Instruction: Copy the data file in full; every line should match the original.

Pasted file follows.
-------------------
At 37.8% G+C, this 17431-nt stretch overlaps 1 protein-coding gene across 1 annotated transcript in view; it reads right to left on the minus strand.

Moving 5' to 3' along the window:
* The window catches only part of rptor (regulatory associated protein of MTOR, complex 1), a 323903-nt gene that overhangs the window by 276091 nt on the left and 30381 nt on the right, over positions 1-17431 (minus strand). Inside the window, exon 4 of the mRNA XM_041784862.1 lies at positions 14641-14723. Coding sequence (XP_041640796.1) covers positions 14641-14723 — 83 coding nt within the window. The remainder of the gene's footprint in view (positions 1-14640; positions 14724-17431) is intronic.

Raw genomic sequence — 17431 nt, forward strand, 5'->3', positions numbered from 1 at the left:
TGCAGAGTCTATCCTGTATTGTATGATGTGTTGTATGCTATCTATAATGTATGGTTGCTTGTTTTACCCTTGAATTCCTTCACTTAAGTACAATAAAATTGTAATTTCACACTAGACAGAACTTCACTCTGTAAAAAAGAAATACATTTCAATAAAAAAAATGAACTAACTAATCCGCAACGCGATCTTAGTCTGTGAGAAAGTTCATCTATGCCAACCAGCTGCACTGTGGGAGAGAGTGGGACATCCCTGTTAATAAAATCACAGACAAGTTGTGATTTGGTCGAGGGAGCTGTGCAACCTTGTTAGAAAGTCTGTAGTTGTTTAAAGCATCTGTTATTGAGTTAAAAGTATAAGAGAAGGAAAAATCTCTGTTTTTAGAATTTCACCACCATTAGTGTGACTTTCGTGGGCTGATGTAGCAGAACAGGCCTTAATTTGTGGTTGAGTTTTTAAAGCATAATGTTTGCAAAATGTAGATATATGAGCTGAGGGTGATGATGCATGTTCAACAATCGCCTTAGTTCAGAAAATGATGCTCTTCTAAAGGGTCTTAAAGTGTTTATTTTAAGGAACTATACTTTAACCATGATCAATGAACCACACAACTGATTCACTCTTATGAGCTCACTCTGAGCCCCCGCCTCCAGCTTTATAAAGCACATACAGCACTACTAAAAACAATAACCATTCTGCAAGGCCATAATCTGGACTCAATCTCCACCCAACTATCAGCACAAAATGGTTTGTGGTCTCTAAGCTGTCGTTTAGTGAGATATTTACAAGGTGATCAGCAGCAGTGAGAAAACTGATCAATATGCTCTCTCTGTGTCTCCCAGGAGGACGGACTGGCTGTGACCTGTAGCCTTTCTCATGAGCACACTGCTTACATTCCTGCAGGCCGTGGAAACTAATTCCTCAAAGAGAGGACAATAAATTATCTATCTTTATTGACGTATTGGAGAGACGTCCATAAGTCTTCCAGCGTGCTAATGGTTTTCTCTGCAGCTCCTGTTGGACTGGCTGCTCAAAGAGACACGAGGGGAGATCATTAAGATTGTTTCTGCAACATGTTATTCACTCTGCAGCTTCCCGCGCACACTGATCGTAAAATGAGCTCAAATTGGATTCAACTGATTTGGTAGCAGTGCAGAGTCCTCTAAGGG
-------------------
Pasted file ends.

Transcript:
At 37.8% G+C, this 17431-nt stretch overlaps 1 protein-coding gene across 1 annotated transcript in view; it reads right to left on the minus strand.

Moving 5' to 3' along the window:
* The window catches only part of rptor (regulatory associated protein of MTOR, complex 1), a 323903-nt gene that overhangs the window by 276091 nt on the left and 30381 nt on the right, over positions 1-17431 (minus strand). Inside the window, exon 4 of the mRNA XM_041784862.1 lies at positions 14641-14723. Coding sequence (XP_041640796.1) covers positions 14641-14723 — 83 coding nt within the window. The remainder of the gene's footprint in view (positions 1-14640; positions 14724-17431) is intronic.

Raw genomic sequence — 17431 nt, forward strand, 5'->3', positions numbered from 1 at the left:
TGCAGAGTCTATCCTGTATTGTATGATGTGTTGTATGCTATCTATAATGTATGGTTGCTTGTTTTACCCTTGAATTCCTTCACTTAAGTACAATAAAATTGTAATTTCACACTAGACAGAACTTCACTCTGTAAAAAAGAAATACATTTCAATAAAAAAAATGAACTAACTAATCCGCAACGCGATCTTAGTCTGTGAGAAAGTTCATCTATGCCAACCAGCTGCACTGTGGGAGAGAGTGGGACATCCCTGTTAATAAAATCACAGACAAGTTGTGATTTGGTCGAGGGAGCTGTGCAACCTTGTTAGAAAGTCTGTAGTTGTTTAAAGCATCTGTTATTGAGTTAAAAGTATAAGAGAAGGAAAAATCTCTGTTTTTAGAATTTCACCACCATTAGTGTGACTTTCGTGGGCTGATGTAGCAGAACAGGCCTTAATTTGTGGTTGAGTTTTTAAAGCATAATGTTTGCAAAATGTAGATATATGAGCTGAGGGTGATGATGCATGTTCAACAATCGCCTTAGTTCAGAAAATGATGCTCTTCTAAAGGGTCTTAAAGTGTTTATTTTAAGGAACTATACTTTAACCATGATCAATGAACCACACAACTGATTCACTCTTATGAGCTCACTCTGAGCCCCCGCCTCCAGCTTTATAAAGCACATACAGCACTACTAAAAACAATAACCATTCTGCAAGGCCATAATCTGGACTCAATCTCCACCCAACTATCAGCACAAAATGGTTTGTGGTCTCTAAGCTGTCGTTTAGTGAGATATTTACAAGGTGATCAGCAGCAGTGAGAAAACTGATCAATATGCTCTCTCTGTGTCTCCCAGGAGGACGGACTGGCTGTGACCTGTAGCCTTTCTCATGAGCACACTGCTTACATTCCTGCAGGCCGTGGAAACTAATTCCTCAAAGAGAGGACAATAAATTATCTATCTTTATTGACGTATTGGAGAGACGTCCATAAGTCTTCCAGCGTGCTAATGGTTTTCTCTGCAGCTCCTGTTGGACTGGCTGCTCAAAGAGACACGAGGGGAGATCATTAAGATTGTTTCTGCAACATGTTATTCACTCTGCAGCTTCCCGCGCACACTGATCGTAAAATGAGCTCAAATTGGATTCAACTGATTTGGTAGCAGTGCAGAGTCCTCTAAGGG